Not Much "Fun With Dick and Jane"
- Christian Hamaker Contributing Film and Culture Writer
- 2005 21 Dec
Release Date: December 21, 2005
Rating: PG-13 (brief language, some sexual humor and occasional "humorous" drug references)
Run Time: 90 min.
Director: Dean Parisot
Actors: Jim Carrey, Téa Leoni, Alec Baldwin, Richard Jenkins
"Fun With Dick and Jane," Jim Carrey’s latest comedy, trains its sights on the corporate world, but its scattershot approach yields uneven, and ultimately disappointing, results. Surprisingly unfunny at times, the film is, at its best, mildly amusing, but its own sense of moral righteousness comes across as mean-spirited. It’s an example of the old adage “two wrongs don’t make a right” – even when the first “wrong” is an egregious example of corporate malfeasance that would be beyond belief were it not so rooted in actual business scandals from the past several years.
In this update of a 1977 film starring Jane Fonda and George Segal, Carrey stars as Dick Harper, a business executive on the cusp of a major promotion. His company, Globadyne, names him vice president of communications before pushing him in front of TV cameras to defend the company against charges of Enron-style financial shenanigans, orchestrated by Globadyne’s CEO Jack McCallister (Alec Baldwin) and CFO Frank Bascom (Richard Jenkins). The execs’ scheme to hide company losses has unraveled, and the company’s Ken Lay-like CEO has left his company’s pension fund depleted.
Within hours, the company’s employees are out of work. Harper’s wife, Jane (Téa Leoni), is also newly unemployed, having resigned at Dick’s request, just before Globadyne collapses.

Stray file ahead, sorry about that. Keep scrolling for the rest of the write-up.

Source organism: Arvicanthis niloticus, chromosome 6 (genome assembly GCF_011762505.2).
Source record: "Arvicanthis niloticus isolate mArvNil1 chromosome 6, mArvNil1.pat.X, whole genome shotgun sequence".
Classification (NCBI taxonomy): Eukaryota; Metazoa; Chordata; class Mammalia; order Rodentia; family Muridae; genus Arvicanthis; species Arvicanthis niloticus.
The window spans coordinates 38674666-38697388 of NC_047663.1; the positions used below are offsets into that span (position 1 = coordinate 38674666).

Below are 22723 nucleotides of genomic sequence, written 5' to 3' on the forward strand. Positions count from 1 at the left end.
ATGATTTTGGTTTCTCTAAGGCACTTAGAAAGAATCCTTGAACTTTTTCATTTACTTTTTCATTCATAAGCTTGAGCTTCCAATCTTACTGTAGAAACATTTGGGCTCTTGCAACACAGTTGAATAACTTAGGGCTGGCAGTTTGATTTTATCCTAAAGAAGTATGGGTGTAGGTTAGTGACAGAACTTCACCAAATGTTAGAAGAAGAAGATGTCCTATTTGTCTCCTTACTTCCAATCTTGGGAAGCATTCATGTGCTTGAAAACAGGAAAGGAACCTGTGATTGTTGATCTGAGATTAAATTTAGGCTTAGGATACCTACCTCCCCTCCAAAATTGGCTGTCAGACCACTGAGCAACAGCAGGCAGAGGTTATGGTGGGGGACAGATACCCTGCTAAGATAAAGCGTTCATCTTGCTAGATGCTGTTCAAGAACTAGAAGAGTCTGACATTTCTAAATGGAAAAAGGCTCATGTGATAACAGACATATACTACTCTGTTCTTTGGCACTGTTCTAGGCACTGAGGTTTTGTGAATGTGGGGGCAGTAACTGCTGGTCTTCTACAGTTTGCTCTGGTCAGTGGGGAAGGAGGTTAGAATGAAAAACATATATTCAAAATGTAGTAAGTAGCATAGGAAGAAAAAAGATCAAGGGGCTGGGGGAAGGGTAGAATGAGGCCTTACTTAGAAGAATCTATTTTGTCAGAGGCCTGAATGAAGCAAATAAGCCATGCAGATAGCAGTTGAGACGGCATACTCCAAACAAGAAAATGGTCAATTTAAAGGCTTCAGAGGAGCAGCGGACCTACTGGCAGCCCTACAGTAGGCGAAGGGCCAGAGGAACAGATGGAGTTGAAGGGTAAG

The Harpers quickly lose most of their possessions and then, facing imminent foreclosure on their home, turn to a life of crime. “We followed the rules and we got scr--ed,” Dick tells Jane. “We were good people.”
That’s when “good” goes bad. What follows is a series of robberies – played for light-hearted laughs – which fail to materialize. Although none of the characters gets seriously hurt, the notion that striking terror into others might generate a few yuks is insulting.
The film moves toward a finish with the Harpers’ plot to extract hundreds of millions of dollars from McCallister, with the assistance of CFO Bascom. The added screen time for Baldwin and Jenkins helps the proceedings, but the ludicrous outcome and false feel-good conclusion can’t save the film.
The overall result is a letdown, given that the early moments show some promise as a satire of what often substitutes for family communication in today’s world. In what passes for an amorous moment, Dick and Jane kiss but stop short of anything more, instead scheduling their lovemaking for the next Saturday night. They’re simply too busy to pause for intimate marital relations, even though their son is being raised by a nanny who appears to have more influence on him than either parent. Scenes of the young child perplexing his parents by speaking Spanish to them gently make the point.